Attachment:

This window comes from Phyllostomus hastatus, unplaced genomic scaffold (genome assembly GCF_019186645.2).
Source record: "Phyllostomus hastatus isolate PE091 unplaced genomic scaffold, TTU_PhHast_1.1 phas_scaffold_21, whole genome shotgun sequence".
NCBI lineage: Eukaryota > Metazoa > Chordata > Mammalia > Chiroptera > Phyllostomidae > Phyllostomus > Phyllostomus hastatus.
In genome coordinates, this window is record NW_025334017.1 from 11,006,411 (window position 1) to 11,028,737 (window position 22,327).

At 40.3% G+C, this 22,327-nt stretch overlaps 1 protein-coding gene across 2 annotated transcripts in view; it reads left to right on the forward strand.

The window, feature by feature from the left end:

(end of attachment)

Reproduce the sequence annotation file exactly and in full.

This window comes from Phyllostomus hastatus, unplaced genomic scaffold (genome assembly GCF_019186645.2).
Source record: "Phyllostomus hastatus isolate PE091 unplaced genomic scaffold, TTU_PhHast_1.1 phas_scaffold_21, whole genome shotgun sequence".
NCBI lineage: Eukaryota > Metazoa > Chordata > Mammalia > Chiroptera > Phyllostomidae > Phyllostomus > Phyllostomus hastatus.
In genome coordinates, this window is record NW_025334017.1 from 11,006,411 (window position 1) to 11,028,737 (window position 22,327).

At 40.3% G+C, this 22,327-nt stretch overlaps 1 protein-coding gene across 2 annotated transcripts in view; it reads left to right on the forward strand.

The window, feature by feature from the left end: